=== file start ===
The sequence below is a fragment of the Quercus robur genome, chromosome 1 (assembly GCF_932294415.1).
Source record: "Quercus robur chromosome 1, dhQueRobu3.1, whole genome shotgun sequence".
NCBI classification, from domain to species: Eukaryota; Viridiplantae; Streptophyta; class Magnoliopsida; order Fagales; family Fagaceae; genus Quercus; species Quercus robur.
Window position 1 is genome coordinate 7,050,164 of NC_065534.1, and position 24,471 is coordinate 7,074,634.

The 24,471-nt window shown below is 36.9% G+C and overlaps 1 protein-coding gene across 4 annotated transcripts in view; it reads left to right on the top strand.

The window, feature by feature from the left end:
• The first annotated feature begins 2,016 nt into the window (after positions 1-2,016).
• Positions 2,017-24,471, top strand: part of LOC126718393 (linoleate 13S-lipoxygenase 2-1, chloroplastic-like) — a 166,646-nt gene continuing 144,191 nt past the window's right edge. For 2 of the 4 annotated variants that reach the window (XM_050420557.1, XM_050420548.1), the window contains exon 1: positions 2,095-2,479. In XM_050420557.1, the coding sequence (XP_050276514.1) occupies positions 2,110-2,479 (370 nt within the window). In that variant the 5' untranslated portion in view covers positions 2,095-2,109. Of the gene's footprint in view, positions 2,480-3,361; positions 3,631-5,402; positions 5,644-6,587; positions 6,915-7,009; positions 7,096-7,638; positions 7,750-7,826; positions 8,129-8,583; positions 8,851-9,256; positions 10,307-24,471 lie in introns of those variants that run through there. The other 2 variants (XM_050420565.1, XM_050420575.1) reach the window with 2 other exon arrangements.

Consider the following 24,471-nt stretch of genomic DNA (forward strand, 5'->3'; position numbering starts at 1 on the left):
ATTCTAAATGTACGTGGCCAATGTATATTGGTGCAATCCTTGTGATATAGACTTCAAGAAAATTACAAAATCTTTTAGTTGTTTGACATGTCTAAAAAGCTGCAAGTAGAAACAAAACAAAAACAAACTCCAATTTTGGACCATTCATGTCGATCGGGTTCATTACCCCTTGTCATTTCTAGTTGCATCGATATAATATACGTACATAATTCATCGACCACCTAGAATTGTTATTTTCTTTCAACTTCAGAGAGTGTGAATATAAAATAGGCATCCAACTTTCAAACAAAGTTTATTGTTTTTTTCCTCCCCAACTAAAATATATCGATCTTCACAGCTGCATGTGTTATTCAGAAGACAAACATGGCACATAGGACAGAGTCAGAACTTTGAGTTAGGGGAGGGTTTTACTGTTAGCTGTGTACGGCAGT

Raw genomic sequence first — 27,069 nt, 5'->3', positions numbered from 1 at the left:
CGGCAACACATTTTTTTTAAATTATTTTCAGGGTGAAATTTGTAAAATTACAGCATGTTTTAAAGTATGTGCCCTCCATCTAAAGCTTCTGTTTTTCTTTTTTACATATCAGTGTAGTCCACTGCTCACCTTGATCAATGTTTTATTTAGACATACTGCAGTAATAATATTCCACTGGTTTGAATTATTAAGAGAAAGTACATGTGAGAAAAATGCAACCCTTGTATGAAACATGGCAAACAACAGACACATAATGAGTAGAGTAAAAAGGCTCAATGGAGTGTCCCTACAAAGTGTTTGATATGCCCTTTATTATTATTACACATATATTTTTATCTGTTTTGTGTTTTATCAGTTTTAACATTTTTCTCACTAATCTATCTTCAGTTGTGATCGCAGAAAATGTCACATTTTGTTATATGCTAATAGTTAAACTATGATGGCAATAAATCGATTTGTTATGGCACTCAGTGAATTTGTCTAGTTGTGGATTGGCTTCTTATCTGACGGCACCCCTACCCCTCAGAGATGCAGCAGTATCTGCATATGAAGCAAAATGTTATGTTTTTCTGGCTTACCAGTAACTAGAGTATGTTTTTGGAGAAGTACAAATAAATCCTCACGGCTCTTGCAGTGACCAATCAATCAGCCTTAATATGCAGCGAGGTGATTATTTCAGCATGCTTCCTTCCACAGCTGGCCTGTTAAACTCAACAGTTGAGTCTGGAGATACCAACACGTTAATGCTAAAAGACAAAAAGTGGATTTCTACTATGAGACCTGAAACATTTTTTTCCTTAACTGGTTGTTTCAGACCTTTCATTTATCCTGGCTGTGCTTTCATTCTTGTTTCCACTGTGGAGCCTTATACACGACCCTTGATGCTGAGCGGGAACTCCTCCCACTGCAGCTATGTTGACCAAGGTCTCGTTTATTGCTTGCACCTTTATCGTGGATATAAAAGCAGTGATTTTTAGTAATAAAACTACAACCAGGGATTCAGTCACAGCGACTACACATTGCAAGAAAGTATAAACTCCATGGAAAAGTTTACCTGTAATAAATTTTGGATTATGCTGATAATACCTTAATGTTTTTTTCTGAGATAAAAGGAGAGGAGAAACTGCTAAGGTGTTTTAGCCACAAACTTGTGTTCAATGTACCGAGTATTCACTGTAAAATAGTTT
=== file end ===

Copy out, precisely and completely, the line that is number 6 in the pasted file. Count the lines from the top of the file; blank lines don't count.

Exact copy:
The window, feature by feature from the left end: